|5/22/2013 4:31:00 PM|
Liquefied Natural Gas and South Texas
Last week, the Obama Administration conditionally approved a $10 billion facility in Freeport, Texas, which will allow for the expansion of liquefied natural gas (LNG) exports. LNG is the byproduct of the process of cooling natural gas to negative 260 degree Fahrenheit. The practice of producing LNG is particularly useful in the transportation of natural gas; the volume of LNG is one six hundredth of gaseous natural gas.
According to a recent Wall Street Journal article, the decision to expand LNG exports is an about-face from the United States' previous outlook as a natural gas importer. The anticipation of greater U.S. demand for imported gas compelled companies to construct natural gas terminals to be used for the importation of natural gas.
Shale gas, natural gas that is found within shale formations, has increased the amount of available natural gas resource base. The Eagle Ford Shale formation, which spans across the State of Texas, has been a primary contributor to this explosion in available gas and gas reserves. The increased supply and production teamed with the decline in gas prices has made the export of natural gas attractive to domestic firms.
The Department of Energy approval of LNG exports from Freeport LNG terminal could permit the facility to export nearly 1.4 billion cubic feet of LNG per day. Yet, the facility will maintain import capability in the event the domestic market establishes a need. According to Freeport LNG, the increase in natural gas production will result in an estimated annual economic benefit to the U.S. of between $4.3 and $6.2 billion.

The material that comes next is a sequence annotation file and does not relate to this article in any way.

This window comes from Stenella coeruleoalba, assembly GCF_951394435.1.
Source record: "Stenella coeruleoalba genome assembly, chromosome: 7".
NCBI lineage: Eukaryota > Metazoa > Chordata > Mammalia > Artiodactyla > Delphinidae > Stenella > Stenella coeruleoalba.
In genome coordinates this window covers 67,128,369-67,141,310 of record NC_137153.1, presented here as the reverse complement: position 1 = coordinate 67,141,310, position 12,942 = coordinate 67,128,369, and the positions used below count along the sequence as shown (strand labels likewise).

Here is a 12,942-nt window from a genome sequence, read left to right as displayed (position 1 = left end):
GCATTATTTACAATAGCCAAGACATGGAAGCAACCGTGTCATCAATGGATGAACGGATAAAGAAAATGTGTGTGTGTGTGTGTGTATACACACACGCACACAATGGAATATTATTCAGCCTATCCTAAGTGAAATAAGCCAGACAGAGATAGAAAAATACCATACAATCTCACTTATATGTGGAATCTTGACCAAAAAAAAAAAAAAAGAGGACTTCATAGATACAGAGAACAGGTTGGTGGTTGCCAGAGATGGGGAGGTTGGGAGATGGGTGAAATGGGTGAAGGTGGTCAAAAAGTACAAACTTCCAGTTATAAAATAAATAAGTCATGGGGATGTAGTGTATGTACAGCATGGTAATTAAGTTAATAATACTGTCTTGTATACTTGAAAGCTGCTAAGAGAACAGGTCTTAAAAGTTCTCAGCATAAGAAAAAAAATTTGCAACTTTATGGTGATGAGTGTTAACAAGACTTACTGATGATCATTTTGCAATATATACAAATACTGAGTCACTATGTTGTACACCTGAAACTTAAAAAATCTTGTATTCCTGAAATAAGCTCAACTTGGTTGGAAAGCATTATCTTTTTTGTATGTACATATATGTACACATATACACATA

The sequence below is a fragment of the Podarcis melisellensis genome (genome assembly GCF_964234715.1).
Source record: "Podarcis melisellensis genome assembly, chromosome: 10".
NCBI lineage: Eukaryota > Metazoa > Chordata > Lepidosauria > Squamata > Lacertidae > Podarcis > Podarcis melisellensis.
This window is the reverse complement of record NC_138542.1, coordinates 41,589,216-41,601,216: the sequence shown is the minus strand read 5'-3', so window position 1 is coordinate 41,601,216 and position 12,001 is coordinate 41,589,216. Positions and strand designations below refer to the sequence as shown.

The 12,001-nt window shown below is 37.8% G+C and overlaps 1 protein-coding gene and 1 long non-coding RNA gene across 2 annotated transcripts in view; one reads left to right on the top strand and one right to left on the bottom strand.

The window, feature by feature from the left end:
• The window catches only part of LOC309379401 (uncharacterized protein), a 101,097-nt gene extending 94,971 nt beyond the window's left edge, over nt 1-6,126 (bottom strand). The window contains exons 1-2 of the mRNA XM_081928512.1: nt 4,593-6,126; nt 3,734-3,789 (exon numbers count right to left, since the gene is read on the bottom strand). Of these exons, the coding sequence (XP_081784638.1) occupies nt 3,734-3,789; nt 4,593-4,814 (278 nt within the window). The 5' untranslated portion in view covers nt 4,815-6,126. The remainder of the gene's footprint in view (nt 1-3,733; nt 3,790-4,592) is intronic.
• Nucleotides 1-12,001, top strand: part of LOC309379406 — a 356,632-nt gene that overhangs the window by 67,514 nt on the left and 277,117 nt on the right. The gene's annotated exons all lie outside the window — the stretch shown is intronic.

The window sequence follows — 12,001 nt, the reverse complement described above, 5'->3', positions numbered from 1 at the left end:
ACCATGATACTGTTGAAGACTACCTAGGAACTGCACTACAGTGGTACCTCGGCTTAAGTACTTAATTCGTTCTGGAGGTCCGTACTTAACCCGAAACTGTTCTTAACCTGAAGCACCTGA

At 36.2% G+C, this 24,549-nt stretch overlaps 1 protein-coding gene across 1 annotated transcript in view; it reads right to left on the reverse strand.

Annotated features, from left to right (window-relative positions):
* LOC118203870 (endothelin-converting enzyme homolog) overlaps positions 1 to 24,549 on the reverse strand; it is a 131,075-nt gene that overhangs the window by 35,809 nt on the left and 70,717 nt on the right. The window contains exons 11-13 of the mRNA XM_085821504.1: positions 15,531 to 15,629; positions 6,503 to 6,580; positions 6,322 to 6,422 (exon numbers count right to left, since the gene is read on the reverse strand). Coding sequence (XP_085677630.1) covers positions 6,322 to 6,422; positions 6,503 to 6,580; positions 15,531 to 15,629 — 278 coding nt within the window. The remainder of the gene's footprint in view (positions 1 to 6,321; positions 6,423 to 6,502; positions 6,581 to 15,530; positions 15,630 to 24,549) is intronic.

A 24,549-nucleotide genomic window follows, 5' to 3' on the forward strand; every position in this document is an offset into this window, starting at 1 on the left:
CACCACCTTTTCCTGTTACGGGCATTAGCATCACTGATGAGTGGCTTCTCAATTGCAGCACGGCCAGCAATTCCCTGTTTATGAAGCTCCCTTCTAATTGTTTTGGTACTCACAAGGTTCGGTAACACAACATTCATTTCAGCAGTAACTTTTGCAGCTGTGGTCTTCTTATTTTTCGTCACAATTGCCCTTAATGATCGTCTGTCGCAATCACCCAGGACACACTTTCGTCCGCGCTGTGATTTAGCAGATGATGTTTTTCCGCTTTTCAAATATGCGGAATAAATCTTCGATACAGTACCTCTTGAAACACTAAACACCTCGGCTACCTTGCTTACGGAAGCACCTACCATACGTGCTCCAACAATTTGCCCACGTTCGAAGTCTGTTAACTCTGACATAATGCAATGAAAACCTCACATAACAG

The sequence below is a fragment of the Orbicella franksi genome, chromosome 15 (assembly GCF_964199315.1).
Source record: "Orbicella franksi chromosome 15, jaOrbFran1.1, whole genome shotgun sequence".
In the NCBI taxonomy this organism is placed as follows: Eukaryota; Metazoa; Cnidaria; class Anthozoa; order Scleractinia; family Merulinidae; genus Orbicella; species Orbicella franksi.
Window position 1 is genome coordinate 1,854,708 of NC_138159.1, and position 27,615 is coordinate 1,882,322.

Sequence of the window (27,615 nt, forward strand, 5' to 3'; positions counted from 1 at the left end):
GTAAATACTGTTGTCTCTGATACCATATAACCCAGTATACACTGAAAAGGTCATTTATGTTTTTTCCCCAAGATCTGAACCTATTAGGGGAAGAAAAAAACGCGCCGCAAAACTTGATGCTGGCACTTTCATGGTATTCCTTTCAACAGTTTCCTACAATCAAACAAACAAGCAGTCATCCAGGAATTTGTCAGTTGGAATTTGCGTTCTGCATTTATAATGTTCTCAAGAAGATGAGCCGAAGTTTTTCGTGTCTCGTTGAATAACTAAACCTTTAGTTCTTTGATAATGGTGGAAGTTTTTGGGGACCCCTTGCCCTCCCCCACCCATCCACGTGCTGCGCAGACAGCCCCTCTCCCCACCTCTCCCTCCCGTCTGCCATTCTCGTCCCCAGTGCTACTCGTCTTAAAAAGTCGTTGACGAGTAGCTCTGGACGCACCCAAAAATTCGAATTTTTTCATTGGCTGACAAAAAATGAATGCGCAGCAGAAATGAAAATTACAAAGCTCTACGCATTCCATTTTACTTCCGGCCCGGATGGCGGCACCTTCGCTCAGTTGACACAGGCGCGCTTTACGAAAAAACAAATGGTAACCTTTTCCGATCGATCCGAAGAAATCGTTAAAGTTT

In an editorial in the Brownsville Herald, U.S. Congressmen Filemon Vela and Gene Green highlight the economic impact of LNG exports on Texas; the construction of one LNG plant would provide up to 3,000 construction jobs, would employ roughly 300 highly paid workers, and deliver new tax revenue. Although Freemont LNG is the second project to garner conditional export approval, at least five additional LNG export projects, including one in San Patricio County, are in development. Approving these projects future projects will allow for greater economic development as well as provide jobs and resources for the continued improvement of our State.
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